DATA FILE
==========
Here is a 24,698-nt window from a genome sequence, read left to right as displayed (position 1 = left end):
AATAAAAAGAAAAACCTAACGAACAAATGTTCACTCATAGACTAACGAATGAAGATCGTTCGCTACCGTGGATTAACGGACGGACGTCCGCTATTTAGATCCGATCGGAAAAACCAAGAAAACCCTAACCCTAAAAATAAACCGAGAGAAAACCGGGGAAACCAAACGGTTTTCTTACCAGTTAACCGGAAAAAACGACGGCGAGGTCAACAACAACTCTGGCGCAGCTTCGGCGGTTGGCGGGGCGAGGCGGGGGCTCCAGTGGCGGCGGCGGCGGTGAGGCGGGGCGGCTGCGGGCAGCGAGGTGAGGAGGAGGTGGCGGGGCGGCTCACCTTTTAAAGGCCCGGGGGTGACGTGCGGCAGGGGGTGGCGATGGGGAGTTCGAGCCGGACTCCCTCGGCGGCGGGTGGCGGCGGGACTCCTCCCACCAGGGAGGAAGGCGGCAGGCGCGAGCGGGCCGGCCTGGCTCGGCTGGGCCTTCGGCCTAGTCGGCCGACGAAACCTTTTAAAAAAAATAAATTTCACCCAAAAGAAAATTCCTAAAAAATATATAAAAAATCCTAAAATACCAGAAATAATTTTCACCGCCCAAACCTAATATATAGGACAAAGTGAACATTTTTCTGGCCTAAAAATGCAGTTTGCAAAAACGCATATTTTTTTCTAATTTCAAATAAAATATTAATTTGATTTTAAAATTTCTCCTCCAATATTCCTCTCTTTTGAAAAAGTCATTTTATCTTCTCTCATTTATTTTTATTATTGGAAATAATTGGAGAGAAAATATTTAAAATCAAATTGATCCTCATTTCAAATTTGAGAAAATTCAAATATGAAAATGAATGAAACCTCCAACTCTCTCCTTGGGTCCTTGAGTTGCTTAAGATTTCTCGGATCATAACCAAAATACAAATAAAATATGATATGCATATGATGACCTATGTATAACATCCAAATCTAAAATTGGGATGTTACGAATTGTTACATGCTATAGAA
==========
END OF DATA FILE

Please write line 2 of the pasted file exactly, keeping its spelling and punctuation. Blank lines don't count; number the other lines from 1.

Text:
AATAAAAAGAAAAACCTAACGAACAAATGTTCACTCATAGACTAACGAATGAAGATCGTTCGCTACCGTGGATTAACGGACGGACGTCCGCTATTTAGATCCGATCGGAAAAACCAAGAAAACCCTAACCCTAAAAATAAACCGAGAGAAAACCGGGGAAACCAAACGGTTTTCTTACCAGTTAACCGGAAAAAACGACGGCGAGGTCAACAACAACTCTGGCGCAGCTTCGGCGGTTGGCGGGGCGAGGCGGGGGCTCCAGTGGCGGCGGCGGCGGTGAGGCGGGGCGGCTGCGGGCAGCGAGGTGAGGAGGAGGTGGCGGGGCGGCTCACCTTTTAAAGGCCCGGGGGTGACGTGCGGCAGGGGGTGGCGATGGGGAGTTCGAGCCGGACTCCCTCGGCGGCGGGTGGCGGCGGGACTCCTCCCACCAGGGAGGAAGGCGGCAGGCGCGAGCGGGCCGGCCTGGCTCGGCTGGGCCTTCGGCCTAGTCGGCCGACGAAACCTTTTAAAAAAAATAAATTTCACCCAAAAGAAAATTCCTAAAAAATATATAAAAAATCCTAAAATACCAGAAATAATTTTCACCGCCCAAACCTAATATATAGGACAAAGTGAACATTTTTCTGGCCTAAAAATGCAGTTTGCAAAAACGCATATTTTTTTCTAATTTCAAATAAAATATTAATTTGATTTTAAAATTTCTCCTCCAATATTCCTCTCTTTTGAAAAAGTCATTTTATCTTCTCTCATTTATTTTTATTATTGGAAATAATTGGAGAGAAAATATTTAAAATCAAATTGATCCTCATTTCAAATTTGAGAAAATTCAAATATGAAAATGAATGAAACCTCCAACTCTCTCCTTGGGTCCTTGAGTTGCTTAAGATTTCTCGGATCATAACCAAAATACAAATAAAATATGATATGCATATGATGACCTATGTATAACATCCAAATCTAAAATTGGGATGTTACGAATTGTTACATGCTATAGAA